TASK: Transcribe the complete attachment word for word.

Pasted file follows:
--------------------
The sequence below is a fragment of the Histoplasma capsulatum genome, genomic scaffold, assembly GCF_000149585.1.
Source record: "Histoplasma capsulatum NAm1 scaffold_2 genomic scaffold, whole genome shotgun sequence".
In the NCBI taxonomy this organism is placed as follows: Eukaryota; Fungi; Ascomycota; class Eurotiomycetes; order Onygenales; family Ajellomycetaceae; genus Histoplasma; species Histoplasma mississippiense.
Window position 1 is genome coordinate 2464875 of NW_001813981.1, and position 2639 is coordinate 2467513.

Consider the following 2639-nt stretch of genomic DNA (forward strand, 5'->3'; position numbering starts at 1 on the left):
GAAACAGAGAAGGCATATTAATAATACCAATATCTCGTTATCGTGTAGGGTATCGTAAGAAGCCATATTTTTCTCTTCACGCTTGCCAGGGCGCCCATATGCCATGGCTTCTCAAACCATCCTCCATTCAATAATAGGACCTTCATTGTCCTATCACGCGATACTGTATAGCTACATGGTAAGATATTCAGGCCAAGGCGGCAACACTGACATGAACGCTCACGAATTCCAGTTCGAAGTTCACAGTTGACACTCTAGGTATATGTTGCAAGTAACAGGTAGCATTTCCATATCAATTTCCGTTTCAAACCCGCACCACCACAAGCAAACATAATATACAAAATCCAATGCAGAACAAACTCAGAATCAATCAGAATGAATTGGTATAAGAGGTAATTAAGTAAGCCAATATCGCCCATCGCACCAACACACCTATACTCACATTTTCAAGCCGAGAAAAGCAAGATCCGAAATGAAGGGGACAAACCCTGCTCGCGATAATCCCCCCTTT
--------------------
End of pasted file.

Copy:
The sequence below is a fragment of the Histoplasma capsulatum genome, genomic scaffold, assembly GCF_000149585.1.
Source record: "Histoplasma capsulatum NAm1 scaffold_2 genomic scaffold, whole genome shotgun sequence".
In the NCBI taxonomy this organism is placed as follows: Eukaryota; Fungi; Ascomycota; class Eurotiomycetes; order Onygenales; family Ajellomycetaceae; genus Histoplasma; species Histoplasma mississippiense.
Window position 1 is genome coordinate 2464875 of NW_001813981.1, and position 2639 is coordinate 2467513.

Consider the following 2639-nt stretch of genomic DNA (forward strand, 5'->3'; position numbering starts at 1 on the left):
GAAACAGAGAAGGCATATTAATAATACCAATATCTCGTTATCGTGTAGGGTATCGTAAGAAGCCATATTTTTCTCTTCACGCTTGCCAGGGCGCCCATATGCCATGGCTTCTCAAACCATCCTCCATTCAATAATAGGACCTTCATTGTCCTATCACGCGATACTGTATAGCTACATGGTAAGATATTCAGGCCAAGGCGGCAACACTGACATGAACGCTCACGAATTCCAGTTCGAAGTTCACAGTTGACACTCTAGGTATATGTTGCAAGTAACAGGTAGCATTTCCATATCAATTTCCGTTTCAAACCCGCACCACCACAAGCAAACATAATATACAAAATCCAATGCAGAACAAACTCAGAATCAATCAGAATGAATTGGTATAAGAGGTAATTAAGTAAGCCAATATCGCCCATCGCACCAACACACCTATACTCACATTTTCAAGCCGAGAAAAGCAAGATCCGAAATGAAGGGGACAAACCCTGCTCGCGATAATCCCCCCTTT